اختلال افتراقی در یادآوری نام مردم: مطالعه موردی در جستجوی عوامل مرتبط با آناتومی عصبی
|کد مقاله||سال انتشار||مقاله انگلیسی||ترجمه فارسی||تعداد کلمات|
|29944||1997||صفحه PDF||سفارش دهید||محاسبه نشده|
Publisher : Elsevier - Science Direct (الزویر - ساینس دایرکت)
Journal : Neuropsychologia, Volume 35, Issue 5, 11 April 1997, Pages 677–684
The case of a patient with selective left hemispheric medial and lateral temporal lobe damage is described. The patient was of slightly supra-average intelligence and had no problems in normal memory functions, but was severely anomic with respect to people's names. One month post-onset, this deficit held for names of colleagues and friends she had gotten to know during the last 10 years prior to the infarct and for all names confronted with post-infarct. On the other hand, learning of face–name associations was preserved and was independent of the ability to generate context-specific information for the subjects whose names were requested. The results support the existence of category-specific naming impairments, and, moreover, indicate a deficit that has to be differentiated with regard to memory systems. A time-limited, but prolonged engagement of interconnected left medial and adjacent lateral temporal lobe structures in ecphory is stressed for context-restricted information such as proper names.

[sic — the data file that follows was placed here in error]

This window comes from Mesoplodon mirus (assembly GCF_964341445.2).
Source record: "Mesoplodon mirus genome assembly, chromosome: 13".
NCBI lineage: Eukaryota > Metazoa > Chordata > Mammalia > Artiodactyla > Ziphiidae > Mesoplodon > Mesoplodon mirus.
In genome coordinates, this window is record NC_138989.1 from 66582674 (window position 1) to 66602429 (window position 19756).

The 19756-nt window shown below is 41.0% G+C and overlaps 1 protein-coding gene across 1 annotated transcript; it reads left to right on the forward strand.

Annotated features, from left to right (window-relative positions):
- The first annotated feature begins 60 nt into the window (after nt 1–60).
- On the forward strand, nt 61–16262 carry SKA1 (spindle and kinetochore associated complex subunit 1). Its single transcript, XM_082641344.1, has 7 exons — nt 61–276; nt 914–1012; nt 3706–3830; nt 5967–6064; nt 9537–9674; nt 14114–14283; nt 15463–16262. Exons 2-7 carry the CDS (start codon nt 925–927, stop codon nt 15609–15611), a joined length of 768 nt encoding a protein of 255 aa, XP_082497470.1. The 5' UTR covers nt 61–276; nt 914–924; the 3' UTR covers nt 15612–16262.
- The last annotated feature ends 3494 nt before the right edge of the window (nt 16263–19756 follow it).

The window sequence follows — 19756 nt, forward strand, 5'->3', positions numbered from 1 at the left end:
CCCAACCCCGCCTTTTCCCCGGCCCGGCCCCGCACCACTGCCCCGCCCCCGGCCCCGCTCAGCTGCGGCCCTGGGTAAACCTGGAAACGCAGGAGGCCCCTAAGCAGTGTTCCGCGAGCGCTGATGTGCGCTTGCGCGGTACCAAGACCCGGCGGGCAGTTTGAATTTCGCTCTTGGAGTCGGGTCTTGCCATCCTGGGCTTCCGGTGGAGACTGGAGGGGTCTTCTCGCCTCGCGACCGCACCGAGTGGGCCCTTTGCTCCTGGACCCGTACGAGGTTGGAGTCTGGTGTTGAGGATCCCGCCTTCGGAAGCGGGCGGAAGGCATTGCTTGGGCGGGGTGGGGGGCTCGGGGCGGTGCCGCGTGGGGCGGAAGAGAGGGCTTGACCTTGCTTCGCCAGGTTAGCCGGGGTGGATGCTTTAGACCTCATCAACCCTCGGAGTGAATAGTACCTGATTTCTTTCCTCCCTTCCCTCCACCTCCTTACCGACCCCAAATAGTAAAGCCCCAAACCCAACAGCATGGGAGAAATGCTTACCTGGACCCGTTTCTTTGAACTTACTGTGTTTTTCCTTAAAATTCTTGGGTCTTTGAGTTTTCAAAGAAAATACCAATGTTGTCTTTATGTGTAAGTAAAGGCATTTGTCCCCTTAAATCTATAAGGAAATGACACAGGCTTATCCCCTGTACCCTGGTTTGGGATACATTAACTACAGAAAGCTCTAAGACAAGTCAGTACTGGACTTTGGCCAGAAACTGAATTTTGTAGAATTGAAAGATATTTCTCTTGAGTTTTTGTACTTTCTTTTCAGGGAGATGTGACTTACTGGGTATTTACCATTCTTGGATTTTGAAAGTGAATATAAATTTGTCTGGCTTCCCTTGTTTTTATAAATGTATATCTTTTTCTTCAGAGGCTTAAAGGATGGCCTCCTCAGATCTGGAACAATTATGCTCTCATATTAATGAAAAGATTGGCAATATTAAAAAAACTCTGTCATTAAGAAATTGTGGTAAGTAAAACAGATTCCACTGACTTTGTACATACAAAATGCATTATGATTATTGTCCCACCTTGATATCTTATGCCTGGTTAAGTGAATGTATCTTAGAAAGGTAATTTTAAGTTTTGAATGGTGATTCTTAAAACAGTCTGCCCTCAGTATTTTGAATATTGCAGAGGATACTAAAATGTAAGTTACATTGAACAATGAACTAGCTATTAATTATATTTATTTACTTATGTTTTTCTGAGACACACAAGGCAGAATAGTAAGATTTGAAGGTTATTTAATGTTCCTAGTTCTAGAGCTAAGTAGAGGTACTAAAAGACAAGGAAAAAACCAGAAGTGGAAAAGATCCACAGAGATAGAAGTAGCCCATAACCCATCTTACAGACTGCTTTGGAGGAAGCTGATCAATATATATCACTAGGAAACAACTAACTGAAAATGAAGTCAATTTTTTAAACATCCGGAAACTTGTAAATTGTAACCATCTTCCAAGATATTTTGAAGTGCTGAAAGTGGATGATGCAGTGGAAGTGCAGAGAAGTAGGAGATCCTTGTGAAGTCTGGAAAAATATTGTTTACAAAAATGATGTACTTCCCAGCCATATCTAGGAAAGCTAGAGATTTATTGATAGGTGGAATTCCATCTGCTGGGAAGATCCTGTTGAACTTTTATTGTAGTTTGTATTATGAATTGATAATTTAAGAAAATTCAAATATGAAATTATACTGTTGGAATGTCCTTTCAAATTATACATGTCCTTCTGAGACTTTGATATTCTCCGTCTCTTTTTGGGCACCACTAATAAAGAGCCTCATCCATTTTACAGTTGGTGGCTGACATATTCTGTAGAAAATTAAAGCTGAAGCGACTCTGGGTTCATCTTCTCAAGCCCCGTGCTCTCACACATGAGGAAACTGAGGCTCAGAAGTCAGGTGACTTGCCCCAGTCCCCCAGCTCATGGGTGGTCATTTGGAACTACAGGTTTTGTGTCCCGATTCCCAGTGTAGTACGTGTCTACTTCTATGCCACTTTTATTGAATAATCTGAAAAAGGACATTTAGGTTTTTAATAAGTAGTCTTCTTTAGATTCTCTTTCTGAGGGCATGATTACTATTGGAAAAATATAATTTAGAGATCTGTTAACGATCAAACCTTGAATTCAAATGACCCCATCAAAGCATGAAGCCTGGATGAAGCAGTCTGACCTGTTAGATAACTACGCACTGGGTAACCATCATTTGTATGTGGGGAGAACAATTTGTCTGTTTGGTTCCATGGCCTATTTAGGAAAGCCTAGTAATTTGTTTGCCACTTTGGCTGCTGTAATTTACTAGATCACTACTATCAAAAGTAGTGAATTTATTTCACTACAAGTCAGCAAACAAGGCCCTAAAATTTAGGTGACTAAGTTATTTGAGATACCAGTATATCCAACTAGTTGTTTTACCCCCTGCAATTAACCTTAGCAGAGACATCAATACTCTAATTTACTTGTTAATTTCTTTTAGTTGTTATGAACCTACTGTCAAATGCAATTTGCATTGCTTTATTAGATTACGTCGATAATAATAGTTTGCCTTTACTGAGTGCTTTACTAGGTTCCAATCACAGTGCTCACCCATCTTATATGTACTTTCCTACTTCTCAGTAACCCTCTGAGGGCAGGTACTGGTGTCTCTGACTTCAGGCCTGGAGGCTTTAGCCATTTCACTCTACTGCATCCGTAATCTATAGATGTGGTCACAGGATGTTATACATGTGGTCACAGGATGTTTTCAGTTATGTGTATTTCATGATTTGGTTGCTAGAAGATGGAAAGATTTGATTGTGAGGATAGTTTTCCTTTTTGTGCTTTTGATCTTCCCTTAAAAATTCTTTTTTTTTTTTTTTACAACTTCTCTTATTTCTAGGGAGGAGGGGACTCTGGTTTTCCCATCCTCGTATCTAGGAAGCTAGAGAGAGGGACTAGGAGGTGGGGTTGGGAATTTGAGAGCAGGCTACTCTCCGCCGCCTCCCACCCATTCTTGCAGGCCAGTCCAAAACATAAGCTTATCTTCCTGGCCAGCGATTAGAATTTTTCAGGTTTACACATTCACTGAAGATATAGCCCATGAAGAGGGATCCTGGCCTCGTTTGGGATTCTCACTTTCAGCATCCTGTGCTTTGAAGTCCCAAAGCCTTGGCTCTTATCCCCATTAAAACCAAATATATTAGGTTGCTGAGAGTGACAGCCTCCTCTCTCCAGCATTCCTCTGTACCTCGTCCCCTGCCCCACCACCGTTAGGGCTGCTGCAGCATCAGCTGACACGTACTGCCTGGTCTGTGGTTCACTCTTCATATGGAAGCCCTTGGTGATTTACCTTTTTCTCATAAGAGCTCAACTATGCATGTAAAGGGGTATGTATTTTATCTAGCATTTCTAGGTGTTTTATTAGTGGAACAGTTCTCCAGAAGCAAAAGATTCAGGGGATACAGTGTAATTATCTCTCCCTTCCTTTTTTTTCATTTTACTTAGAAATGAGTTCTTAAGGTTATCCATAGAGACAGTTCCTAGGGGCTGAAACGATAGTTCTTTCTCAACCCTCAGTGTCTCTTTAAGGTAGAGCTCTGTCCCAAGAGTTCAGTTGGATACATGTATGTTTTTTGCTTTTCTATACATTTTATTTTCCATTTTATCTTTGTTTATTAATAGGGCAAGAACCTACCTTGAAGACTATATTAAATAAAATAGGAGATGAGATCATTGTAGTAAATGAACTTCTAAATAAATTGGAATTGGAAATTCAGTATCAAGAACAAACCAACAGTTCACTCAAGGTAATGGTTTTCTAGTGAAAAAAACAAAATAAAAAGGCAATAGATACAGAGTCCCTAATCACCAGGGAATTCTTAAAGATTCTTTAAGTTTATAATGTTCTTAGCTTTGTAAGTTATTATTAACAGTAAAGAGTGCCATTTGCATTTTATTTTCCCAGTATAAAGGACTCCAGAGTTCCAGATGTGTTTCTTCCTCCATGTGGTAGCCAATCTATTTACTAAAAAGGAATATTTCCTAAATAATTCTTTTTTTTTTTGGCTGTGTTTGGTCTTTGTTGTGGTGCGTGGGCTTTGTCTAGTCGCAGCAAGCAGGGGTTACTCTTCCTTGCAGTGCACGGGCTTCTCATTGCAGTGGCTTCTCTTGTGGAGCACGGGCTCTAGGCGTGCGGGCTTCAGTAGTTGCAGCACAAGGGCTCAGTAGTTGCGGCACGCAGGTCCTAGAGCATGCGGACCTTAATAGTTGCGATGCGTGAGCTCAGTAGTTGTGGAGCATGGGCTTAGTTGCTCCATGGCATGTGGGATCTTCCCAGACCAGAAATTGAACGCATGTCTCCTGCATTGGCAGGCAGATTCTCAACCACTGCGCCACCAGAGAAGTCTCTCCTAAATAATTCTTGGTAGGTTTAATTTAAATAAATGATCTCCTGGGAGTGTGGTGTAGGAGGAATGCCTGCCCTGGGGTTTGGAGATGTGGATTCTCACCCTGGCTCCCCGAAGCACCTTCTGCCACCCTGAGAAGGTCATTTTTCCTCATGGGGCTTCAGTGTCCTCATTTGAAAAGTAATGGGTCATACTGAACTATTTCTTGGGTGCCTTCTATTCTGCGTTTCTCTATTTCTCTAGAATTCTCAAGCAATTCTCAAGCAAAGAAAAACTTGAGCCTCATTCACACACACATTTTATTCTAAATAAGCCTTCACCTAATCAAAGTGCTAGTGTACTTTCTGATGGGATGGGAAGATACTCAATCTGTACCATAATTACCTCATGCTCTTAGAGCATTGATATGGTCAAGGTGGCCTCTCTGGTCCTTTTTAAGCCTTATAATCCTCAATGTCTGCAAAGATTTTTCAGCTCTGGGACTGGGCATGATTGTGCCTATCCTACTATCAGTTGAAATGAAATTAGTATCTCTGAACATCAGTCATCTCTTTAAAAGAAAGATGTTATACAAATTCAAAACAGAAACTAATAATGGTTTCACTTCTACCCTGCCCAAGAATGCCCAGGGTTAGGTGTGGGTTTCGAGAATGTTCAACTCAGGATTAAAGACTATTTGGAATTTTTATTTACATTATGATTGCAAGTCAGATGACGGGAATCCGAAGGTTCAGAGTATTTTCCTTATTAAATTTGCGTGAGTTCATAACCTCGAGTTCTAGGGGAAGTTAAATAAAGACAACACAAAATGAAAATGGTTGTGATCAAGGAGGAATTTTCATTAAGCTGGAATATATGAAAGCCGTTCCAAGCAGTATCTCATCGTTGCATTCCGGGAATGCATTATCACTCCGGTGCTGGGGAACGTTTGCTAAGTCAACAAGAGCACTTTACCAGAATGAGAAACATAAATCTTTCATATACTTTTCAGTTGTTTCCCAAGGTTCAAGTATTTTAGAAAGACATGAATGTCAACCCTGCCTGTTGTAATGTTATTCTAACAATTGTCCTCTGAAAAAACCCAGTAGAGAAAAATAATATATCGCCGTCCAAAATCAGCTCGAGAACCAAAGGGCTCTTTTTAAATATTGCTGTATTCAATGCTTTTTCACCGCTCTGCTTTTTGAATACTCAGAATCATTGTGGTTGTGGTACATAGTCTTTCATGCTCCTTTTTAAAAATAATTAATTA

Evidence from a number of sources including positron-emission-tomographic studies 18, 26, 35, 36, 42 and 58and single case reports 12, 13, 14 and 50makes it likely that circumscribed cortical regions represent specific semantic attributes. After certain kinds of brain damage patients may no longer be able to name and describe living objects such as a snake or a crocodile, while they are still able to name and describe objects like a tent or a compass 11 and 61. A special class of semantic termini is defined by proper names and—as a specific subset—by people's names, and may be selectively impaired by cortical damage 5, 25, 30, 37, 46, 47, 48 and 49. Possibly dependent on specific features of the impairment in name reproduction, left thalamic 6, 30 and 39, left temporal 22, 37 and 49, left parieto-occipital and left-hemispheric fronto-temporal damage 25 and 48have been found to result in impairment for proper names. While lesion data are divergent, Damasio and colleagues conducted word-retrieval experiments with both brain damaged patients and normal subjects undergoing positron-emission-tomography (PET). For both groups of subjects, retrieval of words signifying concrete entities (names for persons, animals, tools) depended on different regions of the temporal lobe, whereas naming actions activated the left frontal cortex. In a study likewise based on PET data, Martin et al. found that naming pictures of animals was associated with bilateral activations of the ventral temporal lobe, Broca's area and the medial occipital lobe. With regard to the nature of the deficit, anomia may or may not be embedded in the context of more widespread amnesia. Based on different assumptions, numerous authors have suggested that anomia for proper names constitutes a retrieval deficit 15 and 22, or, more specifically, an inability to form—for retrieval—new associations between the meanings of words and their phonological forms . Several further findings have helped to clarify the cognitive aspects involved in naming people. Flude and colleagues assumed that names are stored separately from semantic information about people, and Damasio et al. even hypothesized segregated neural systems subserving conceptual and word-form knowledge for the same stimulus. From experimental studies with normal subjects, Valentine et al. concluded that name recognition units mediating between word recognition and the access to identity-specific semantics exist. Similarly, Fery and colleagues presumed that anomia is caused by an impaired access to intact phonological representations from semantic memory. On the other hand, as there is evidence that names (e.g. `Baker') with name–occupation homophones are more difficult to recall than occupations (e.g. baker) , this disadvantage for proper names cannot be attributed to differences in the phonological word-form , but has to be discussed in the context of word meaning. Indeed, proper names seem to be unique because of their low meaningfulness; they therefore work as `pure referring expressions' without describing any properties or attributes of the corresponding persons . Moreover, Burton and Bruce emphasized the uniqueness of a name to a given person. A survey of current models and a discussion of recent cases can be found in Cohen and Burke . We here report a new case of a selective anomia for people's names focusing on its neuronal correlates and on the nature of the distinct impairments of different memory systems.